Sunday, May 24, 2009

How can the unchangeable change?

James Carroll makes this challenging historical assertion (among many) in Practicing Catholic:

The psychological mechanism was basic: group identity followed from group threat. Humans know who they are by whom they oppose. From tribalism to nationalism, this polarity shaped human responses, with the dynamic taking extreme form in Europe after Charlemagne. What began in the Crusades [Europe learning to define itself in opposition to Islam] reached a tragic pinnacle with the wars of the twentieth century. That Europe was both the instigator and victim of those wars was the precondition of its astounding conversion, begun at the end of World War II and continuing through the end of the Cold War -- a conversion that amounted to a recognition that the East-West battle was unwinnable.

Pope Benedict saw moral rot in the fact that the magnificent churches of Europe were mostly empty, without asking why the world-historic European renunciation of violence (including the abolition of the death penalty, the condemnation of the abuse in marriage, the final end of colonialism, not to mention the Soviet empire's refusal to save itself through war) was accomplished by the generation that walked away from religion. Did that generation walk away from religion, and from Christianity in particular, because it was necessary if violence was to be fully left behind?

There's lots to quibble with in this; I imagine millions of Indo-Chinese and Algerians might have some questions about it. I could easily make a case that Europe abandoned empire only from exhaustion, ceding global hegemony to rising American power most unwillingly. Still, the idea deserves exploration that clamorous religious (ideological?) identification had to recede before more peaceful civilization became possible.

Practicing Catholic is that sort of book: thought-provoking for a wide variety of readers and ultimately gentle. By way of his personal story, Carroll makes a case that U.S. Catholics, despite the vigorous resistance of their religious authorities, have allowed their faith to evolve into a contemporary form that affirms the goodness of creation, creatures, and God Godself. It's been a tough ride, what with the Church's ongoing degradation of women, condemnation of birth control, and the hierarchy covering up for priests who abused children. But many have found liberation from a sin-obsessed self-hatred into a sustaining faith. Carroll's insistence that U.S. Catholic laity have managed this transformation is confirmed by recent polling. Despite the pope,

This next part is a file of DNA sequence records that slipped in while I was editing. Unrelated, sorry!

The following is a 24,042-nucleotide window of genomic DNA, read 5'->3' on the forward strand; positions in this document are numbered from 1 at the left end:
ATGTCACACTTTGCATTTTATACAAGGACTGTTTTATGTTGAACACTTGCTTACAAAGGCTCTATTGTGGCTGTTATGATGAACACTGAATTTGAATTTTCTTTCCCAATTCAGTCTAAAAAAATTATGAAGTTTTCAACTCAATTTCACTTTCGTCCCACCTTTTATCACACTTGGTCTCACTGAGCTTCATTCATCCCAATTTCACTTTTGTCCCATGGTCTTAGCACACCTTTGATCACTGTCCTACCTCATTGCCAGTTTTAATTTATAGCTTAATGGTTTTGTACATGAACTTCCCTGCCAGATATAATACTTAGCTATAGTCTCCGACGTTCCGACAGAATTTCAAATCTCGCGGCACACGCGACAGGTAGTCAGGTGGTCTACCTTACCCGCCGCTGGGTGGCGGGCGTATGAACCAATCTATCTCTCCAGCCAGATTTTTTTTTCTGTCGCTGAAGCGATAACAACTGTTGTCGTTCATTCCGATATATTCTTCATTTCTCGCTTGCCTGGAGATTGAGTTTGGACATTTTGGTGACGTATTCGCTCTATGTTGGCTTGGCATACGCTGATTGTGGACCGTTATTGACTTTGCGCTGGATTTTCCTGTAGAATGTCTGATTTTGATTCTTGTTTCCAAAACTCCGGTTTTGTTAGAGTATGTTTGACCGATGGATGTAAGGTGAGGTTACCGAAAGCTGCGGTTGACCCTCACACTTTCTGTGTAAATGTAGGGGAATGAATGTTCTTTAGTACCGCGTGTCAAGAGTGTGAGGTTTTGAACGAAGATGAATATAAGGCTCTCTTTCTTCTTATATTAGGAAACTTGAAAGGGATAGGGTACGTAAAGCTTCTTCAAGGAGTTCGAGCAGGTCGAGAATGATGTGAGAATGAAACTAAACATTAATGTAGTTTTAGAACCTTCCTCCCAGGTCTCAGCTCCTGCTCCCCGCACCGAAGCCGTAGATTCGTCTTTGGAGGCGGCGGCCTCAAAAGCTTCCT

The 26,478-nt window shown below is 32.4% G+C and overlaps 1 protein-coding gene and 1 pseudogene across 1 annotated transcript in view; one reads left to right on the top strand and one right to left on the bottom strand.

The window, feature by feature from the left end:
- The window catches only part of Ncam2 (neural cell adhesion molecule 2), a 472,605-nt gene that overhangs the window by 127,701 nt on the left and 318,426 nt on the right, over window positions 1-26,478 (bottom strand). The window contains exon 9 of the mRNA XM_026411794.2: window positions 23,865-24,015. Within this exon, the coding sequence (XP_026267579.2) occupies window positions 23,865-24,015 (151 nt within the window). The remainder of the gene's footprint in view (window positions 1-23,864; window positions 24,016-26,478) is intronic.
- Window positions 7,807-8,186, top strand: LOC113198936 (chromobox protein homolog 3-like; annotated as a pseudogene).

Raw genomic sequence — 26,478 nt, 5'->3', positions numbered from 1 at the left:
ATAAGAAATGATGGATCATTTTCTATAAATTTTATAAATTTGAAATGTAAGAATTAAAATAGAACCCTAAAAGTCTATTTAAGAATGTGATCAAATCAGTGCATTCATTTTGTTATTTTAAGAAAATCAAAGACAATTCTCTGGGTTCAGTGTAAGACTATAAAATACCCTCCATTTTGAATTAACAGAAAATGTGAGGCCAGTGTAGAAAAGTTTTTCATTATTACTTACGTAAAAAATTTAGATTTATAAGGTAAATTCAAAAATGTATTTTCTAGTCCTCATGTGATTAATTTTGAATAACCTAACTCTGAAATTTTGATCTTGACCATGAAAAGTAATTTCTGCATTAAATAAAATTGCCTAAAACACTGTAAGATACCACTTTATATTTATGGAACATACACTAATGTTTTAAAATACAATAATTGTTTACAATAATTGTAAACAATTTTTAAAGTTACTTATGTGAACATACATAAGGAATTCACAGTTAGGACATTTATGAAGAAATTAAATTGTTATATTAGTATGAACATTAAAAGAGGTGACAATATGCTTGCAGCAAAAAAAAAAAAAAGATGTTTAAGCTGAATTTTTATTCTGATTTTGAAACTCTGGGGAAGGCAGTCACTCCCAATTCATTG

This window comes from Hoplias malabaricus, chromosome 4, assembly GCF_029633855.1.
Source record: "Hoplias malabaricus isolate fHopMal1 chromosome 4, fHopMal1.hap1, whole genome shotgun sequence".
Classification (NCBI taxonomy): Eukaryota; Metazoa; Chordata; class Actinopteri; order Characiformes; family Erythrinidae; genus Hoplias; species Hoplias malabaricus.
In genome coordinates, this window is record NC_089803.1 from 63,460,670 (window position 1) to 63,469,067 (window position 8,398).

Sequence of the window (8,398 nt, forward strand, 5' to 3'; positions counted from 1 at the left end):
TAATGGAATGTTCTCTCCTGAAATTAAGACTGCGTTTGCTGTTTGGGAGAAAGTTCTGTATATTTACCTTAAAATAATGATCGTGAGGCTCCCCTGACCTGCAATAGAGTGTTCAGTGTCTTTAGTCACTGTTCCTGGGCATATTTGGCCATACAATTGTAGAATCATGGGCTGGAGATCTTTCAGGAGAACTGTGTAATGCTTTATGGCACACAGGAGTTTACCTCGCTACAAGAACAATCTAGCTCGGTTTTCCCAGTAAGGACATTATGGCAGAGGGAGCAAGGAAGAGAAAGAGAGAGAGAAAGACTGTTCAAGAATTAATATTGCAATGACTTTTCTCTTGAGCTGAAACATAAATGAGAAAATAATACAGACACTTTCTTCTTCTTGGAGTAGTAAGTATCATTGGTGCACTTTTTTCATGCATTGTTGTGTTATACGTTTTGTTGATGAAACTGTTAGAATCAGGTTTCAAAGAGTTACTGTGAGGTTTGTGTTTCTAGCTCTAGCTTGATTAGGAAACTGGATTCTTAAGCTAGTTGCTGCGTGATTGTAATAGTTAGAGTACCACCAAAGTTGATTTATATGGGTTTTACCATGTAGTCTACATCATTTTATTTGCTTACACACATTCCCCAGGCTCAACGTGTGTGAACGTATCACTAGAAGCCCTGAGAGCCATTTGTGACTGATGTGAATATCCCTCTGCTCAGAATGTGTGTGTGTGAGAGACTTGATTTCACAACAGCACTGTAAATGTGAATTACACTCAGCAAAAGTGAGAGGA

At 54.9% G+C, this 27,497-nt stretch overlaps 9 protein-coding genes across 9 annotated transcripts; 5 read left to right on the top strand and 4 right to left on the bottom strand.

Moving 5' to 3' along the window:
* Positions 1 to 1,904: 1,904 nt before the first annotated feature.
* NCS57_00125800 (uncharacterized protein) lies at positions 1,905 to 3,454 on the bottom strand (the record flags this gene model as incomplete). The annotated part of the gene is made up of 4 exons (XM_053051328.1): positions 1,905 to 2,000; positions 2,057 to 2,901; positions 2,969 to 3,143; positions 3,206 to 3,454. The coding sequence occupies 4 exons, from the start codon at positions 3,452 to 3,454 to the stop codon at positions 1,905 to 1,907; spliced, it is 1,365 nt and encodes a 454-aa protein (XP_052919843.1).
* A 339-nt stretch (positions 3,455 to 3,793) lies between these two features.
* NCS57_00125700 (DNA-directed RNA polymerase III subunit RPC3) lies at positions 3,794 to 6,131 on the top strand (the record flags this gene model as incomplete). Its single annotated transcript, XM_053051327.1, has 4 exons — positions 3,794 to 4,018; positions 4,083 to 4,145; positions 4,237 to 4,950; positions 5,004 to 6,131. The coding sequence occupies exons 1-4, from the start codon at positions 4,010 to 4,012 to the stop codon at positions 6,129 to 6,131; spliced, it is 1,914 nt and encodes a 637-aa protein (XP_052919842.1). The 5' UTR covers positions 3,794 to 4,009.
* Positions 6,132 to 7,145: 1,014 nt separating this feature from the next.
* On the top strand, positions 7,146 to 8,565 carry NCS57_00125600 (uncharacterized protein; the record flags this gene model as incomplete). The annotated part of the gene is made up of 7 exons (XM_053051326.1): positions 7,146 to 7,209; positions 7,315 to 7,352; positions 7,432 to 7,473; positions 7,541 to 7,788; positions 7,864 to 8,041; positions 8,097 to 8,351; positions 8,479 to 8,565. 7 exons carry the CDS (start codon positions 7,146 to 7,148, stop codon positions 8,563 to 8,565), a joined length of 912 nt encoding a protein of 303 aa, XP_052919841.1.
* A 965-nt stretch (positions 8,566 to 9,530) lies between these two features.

Catholics are more likely than non-Catholics to say that homosexual relations, divorce, and heterosexual sex outside wedlock are morally acceptable, according to an analysis by Gallup pollsters ...

There's a live and let live spirit in this.

Somehow these Catholics have lived beyond the contradiction that churns all religions that claim to offer authoritative teaching:

How does a church that claims to be unchanging change?

That's an important question for a lot of us who are not now and never have been Roman Catholic.


Darlene said...

As a lapsed Protestant I am not qualified to comment on this. I can only say that my reason for leaving the church was the amount of hypocrisy I found there. I also got tired of checking my brain at the door.

My personal feeling is that the church must change or become irrelevant.

Kay Dennison said...

As a practicing Catholic, I can tell you that there are those who still follow the old party line (and are probably the reason there are still a lot of bigots out there who hate Catholics) but most of us have done as I was once exhorted by a very wise priest when I was having a serious crisis of faith. That is, I was told to prayerfully examine my conscience and the answer would come. I did and it did and has become for me a good way to make decisions on moral issues.

And the church -- maybe not in Rome but in the rest of the world -- relies more on teaching the love of Jesus and God for everyone than the old doctrinaire stance.

A priest friend once explained to me that the Church has matured over the centuries and Popes like John XXIII and John Paul II have helped that greatly.

Trust me when I tell you that it isn't the church I grew up with and to that I say "AMEN!" I just hope I said this right.

janinsanfran said...

Kay -- what you describe has long been my experience of most of the Catholics I know well.

I loved Carroll's book and recommend it highly, especially to Catholics. I found it helpful since I am working these days to help my church (Episcopal) understand that changes (in our case, fuller inclusion of all the baptized in all the sacraments) will make us better messengers of and participants in God's love than we have been. We're getting there...

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